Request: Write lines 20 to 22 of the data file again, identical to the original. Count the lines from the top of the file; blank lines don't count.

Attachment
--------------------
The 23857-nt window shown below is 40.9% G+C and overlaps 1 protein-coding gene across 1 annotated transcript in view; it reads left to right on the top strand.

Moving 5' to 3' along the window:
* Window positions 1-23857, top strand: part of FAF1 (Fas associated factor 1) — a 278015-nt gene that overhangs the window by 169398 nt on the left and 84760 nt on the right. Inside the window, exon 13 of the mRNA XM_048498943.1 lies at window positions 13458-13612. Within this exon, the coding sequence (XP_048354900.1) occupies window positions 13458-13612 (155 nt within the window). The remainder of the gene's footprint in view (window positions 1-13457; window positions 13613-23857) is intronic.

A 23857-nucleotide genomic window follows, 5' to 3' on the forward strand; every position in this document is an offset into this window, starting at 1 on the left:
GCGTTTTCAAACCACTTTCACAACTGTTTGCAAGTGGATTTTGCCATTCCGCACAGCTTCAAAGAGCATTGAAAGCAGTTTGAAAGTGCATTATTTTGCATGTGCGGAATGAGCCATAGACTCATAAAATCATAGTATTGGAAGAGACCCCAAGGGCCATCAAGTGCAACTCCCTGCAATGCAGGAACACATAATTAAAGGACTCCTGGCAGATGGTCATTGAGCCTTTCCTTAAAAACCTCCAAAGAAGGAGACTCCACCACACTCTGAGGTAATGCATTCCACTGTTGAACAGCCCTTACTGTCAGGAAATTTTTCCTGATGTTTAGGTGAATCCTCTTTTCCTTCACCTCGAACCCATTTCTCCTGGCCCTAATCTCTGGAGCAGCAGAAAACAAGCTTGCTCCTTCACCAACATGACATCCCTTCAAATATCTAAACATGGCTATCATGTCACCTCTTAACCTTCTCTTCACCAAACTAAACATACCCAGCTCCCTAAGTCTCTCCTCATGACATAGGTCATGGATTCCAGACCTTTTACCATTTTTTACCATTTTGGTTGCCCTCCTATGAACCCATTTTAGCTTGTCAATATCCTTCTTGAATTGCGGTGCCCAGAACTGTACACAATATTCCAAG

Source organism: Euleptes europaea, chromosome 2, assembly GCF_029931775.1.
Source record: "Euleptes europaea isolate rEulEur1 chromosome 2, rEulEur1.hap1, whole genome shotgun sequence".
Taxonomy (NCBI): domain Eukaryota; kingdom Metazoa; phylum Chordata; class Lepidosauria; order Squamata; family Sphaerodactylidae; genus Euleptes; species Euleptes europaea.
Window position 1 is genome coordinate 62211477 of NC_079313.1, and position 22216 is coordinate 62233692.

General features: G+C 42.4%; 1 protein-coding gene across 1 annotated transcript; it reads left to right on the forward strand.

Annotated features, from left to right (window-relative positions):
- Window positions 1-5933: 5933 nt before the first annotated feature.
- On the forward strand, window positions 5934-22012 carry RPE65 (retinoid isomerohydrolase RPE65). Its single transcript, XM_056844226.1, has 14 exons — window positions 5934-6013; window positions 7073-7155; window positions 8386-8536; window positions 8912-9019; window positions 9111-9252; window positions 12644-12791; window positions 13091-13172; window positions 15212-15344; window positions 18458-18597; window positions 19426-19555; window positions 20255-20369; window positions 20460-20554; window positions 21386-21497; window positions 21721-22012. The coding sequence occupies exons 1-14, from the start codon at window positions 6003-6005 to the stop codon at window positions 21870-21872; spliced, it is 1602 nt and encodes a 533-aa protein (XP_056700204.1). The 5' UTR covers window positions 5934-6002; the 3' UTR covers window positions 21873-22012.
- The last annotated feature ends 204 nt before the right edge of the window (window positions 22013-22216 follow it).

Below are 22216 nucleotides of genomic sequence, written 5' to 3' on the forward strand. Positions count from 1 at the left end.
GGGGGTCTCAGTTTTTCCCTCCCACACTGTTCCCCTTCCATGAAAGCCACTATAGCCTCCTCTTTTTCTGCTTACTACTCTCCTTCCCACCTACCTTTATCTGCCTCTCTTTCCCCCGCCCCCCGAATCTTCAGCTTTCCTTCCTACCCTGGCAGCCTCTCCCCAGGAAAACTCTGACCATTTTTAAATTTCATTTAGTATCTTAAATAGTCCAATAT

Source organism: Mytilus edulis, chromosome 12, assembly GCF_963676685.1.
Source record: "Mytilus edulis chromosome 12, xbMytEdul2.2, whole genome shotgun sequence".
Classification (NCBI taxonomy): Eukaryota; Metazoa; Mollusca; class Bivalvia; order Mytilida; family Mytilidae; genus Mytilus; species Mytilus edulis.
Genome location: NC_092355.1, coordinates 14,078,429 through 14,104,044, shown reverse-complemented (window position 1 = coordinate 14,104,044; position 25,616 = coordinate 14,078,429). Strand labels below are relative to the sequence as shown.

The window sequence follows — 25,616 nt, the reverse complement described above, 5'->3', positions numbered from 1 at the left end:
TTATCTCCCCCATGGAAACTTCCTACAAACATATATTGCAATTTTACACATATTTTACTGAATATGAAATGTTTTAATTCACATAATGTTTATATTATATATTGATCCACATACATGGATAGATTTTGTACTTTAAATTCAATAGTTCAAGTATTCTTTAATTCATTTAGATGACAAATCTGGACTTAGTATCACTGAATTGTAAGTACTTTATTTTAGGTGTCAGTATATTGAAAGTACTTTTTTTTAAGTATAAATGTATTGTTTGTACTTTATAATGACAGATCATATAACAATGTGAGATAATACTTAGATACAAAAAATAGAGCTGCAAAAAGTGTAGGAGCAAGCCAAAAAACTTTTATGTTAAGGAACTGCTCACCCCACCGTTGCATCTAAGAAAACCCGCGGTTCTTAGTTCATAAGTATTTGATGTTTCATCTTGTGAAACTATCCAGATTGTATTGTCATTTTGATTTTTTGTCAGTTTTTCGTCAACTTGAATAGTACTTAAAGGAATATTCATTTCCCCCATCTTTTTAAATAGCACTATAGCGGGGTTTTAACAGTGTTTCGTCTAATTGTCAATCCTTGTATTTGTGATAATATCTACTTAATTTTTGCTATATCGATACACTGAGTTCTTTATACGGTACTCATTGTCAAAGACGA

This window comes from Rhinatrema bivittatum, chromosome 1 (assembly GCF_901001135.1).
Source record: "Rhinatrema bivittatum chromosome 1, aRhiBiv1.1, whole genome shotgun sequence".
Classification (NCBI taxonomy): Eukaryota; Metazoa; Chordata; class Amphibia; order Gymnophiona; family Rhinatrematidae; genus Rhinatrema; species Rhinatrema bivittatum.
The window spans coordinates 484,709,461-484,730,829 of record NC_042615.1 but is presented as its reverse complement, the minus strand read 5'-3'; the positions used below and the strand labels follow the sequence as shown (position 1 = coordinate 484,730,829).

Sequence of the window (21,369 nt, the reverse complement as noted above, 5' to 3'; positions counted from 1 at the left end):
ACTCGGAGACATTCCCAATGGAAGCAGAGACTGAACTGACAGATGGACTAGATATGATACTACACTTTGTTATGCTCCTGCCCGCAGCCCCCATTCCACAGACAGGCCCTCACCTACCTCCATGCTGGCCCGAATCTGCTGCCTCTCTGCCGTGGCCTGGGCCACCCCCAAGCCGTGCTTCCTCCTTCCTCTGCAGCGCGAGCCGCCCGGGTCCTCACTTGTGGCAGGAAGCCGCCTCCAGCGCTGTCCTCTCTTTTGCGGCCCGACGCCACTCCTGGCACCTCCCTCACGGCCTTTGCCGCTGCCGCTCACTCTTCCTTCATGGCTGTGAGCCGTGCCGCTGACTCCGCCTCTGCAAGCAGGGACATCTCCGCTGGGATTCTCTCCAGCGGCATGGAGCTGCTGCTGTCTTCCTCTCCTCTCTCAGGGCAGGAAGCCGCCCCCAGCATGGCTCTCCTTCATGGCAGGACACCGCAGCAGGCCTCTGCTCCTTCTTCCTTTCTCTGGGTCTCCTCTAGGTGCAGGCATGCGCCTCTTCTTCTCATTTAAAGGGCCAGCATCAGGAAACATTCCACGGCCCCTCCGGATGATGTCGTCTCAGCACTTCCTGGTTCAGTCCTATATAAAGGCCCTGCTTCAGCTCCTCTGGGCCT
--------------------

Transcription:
Genome location: NC_092355.1, coordinates 14,078,429 through 14,104,044, shown reverse-complemented (window position 1 = coordinate 14,104,044; position 25,616 = coordinate 14,078,429). Strand labels below are relative to the sequence as shown.

The window sequence follows — 25,616 nt, the reverse complement described above, 5'->3', positions numbered from 1 at the left end:
TTATCTCCCCCATGGAAACTTCCTACAAACATATATTGCAATTTTACACATATTTTACTGAATATGAAATGTTTTAATTCACATAATGTTTATATTATATATTGATCCACATACATGGATAGATTTTGTACTTTAAATTCAATAGTTCAAGTATTCTTTAATTCATTTAGATGACAAATCTGGACTTAGTATCACTGAATTGTAAGTACTTTATTTTAGGTGTCAGTATATTGAAAGTACTTTTTTTTAAGTATAAATGTATTGTTTGTACTTTATAATGACAGATCATATAACAATGTGAGATAATACTTAGATACAAAAAATAGAGCTGCAAAAAGTGTAGGAGCAAGCCAAAAAACTTTTATGTTAAGGAACTGCTCACCCCACCGTTGCATCTAAGAAAACCCGCGGTTCTTAGTTCATAAGTATTTGATGTTTCATCTTGTGAAACTATCCAGATTGTATTGTCATTTTGATTTTTTGTCAGTTTTTCGTCAACTTGAATAGTACTTAAAGGAATATTCATTTCCCCCATCTTTTTAAATAGCACTATAGCGGGGTTTTAACAGTGTTTCGTCTAATTGTCAATCCTTGTATTTGTGATAATATCTACTTAATTTTTGCTATATCGATACACTGAGTTCTTTATACGGTACTCATTGTCAAAGACGA